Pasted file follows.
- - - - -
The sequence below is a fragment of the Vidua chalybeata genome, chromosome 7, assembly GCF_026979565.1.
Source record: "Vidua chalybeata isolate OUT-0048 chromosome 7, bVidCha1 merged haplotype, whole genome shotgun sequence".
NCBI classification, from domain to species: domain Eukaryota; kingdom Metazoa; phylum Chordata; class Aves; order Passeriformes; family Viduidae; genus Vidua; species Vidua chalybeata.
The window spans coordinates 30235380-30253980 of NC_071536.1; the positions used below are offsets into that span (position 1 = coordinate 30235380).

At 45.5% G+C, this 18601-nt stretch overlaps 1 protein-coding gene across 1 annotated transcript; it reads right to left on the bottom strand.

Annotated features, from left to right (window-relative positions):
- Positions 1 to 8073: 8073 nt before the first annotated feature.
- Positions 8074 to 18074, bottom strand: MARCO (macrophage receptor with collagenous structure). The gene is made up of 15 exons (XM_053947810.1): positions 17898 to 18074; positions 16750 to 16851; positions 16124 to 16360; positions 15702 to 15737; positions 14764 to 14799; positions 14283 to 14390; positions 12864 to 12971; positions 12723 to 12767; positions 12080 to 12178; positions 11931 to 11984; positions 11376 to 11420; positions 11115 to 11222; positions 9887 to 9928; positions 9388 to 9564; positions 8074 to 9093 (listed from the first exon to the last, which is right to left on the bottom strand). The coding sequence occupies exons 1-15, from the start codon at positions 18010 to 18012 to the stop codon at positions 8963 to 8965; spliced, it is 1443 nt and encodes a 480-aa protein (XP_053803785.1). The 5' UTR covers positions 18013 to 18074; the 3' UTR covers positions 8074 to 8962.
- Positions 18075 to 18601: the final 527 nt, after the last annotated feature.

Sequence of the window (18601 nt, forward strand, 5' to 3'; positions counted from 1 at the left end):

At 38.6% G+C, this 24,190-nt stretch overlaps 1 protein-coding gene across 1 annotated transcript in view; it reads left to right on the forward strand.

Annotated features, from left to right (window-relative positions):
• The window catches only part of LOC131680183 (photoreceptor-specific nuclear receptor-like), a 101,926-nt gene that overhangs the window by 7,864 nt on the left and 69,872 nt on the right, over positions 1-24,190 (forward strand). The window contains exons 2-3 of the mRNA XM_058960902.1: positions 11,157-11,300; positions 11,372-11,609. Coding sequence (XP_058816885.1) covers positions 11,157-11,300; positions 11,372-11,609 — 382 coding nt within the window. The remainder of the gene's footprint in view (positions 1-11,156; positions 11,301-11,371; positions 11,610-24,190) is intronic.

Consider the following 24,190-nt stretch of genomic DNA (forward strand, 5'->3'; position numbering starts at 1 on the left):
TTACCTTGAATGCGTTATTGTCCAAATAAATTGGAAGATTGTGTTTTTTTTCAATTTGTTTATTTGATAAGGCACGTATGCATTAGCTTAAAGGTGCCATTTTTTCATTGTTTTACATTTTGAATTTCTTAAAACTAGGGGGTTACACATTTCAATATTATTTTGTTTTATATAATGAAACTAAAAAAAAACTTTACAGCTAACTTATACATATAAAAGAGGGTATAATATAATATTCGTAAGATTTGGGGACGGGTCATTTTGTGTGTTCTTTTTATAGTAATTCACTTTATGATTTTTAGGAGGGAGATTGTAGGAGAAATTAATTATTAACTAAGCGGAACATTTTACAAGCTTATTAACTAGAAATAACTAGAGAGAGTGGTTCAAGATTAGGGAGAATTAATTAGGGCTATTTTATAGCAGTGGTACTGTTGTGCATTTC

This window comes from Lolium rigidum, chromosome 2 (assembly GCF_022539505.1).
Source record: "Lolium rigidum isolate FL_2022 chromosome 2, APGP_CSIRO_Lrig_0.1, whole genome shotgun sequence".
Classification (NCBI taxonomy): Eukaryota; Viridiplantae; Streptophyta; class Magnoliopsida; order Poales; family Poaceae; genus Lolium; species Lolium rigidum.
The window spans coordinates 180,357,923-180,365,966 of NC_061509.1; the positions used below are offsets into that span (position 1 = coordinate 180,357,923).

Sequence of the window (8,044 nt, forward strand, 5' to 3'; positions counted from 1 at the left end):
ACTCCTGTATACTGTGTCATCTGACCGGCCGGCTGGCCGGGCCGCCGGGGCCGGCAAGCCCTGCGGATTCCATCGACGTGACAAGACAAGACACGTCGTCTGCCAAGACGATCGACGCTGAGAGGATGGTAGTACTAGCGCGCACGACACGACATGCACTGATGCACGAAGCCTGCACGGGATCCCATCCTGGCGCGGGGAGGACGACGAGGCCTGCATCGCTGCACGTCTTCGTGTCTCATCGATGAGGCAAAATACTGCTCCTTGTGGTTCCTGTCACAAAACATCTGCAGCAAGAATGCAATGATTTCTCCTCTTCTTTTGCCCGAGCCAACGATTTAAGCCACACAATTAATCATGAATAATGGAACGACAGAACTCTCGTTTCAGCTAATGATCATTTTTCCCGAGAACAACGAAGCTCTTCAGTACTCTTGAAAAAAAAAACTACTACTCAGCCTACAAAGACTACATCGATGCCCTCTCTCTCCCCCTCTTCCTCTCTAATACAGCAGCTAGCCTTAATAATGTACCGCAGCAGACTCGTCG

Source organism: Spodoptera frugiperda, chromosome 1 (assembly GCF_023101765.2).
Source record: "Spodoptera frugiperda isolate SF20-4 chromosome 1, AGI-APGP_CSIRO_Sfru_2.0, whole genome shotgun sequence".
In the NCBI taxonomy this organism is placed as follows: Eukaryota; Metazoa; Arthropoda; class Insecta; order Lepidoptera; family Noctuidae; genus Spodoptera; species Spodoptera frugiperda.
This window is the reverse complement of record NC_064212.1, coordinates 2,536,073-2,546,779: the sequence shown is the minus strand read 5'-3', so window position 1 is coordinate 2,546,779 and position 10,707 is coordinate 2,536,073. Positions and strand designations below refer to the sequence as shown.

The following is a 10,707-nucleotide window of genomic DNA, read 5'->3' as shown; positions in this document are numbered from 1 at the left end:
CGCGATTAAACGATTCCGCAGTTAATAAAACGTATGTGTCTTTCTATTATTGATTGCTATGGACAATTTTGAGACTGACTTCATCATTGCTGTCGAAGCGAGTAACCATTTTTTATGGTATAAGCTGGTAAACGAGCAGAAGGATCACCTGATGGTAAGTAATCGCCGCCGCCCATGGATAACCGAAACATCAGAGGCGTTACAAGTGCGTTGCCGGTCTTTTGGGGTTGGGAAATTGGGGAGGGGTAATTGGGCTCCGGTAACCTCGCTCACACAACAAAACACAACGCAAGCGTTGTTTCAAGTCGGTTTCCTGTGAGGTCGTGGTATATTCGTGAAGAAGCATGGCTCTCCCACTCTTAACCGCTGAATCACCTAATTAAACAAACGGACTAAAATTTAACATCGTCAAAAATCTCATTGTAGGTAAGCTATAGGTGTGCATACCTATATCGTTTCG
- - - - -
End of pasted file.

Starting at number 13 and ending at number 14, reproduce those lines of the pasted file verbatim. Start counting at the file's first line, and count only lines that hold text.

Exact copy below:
• The window catches only part of LOC131680183 (photoreceptor-specific nuclear receptor-like), a 101,926-nt gene that overhangs the window by 7,864 nt on the left and 69,872 nt on the right, over positions 1-24,190 (forward strand). The window contains exons 2-3 of the mRNA XM_058960902.1: positions 11,157-11,300; positions 11,372-11,609. Coding sequence (XP_058816885.1) covers positions 11,157-11,300; positions 11,372-11,609 — 382 coding nt within the window. The remainder of the gene's footprint in view (positions 1-11,156; positions 11,301-11,371; positions 11,610-24,190) is intronic.

Consider the following 24,190-nt stretch of genomic DNA (forward strand, 5'->3'; position numbering starts at 1 on the left):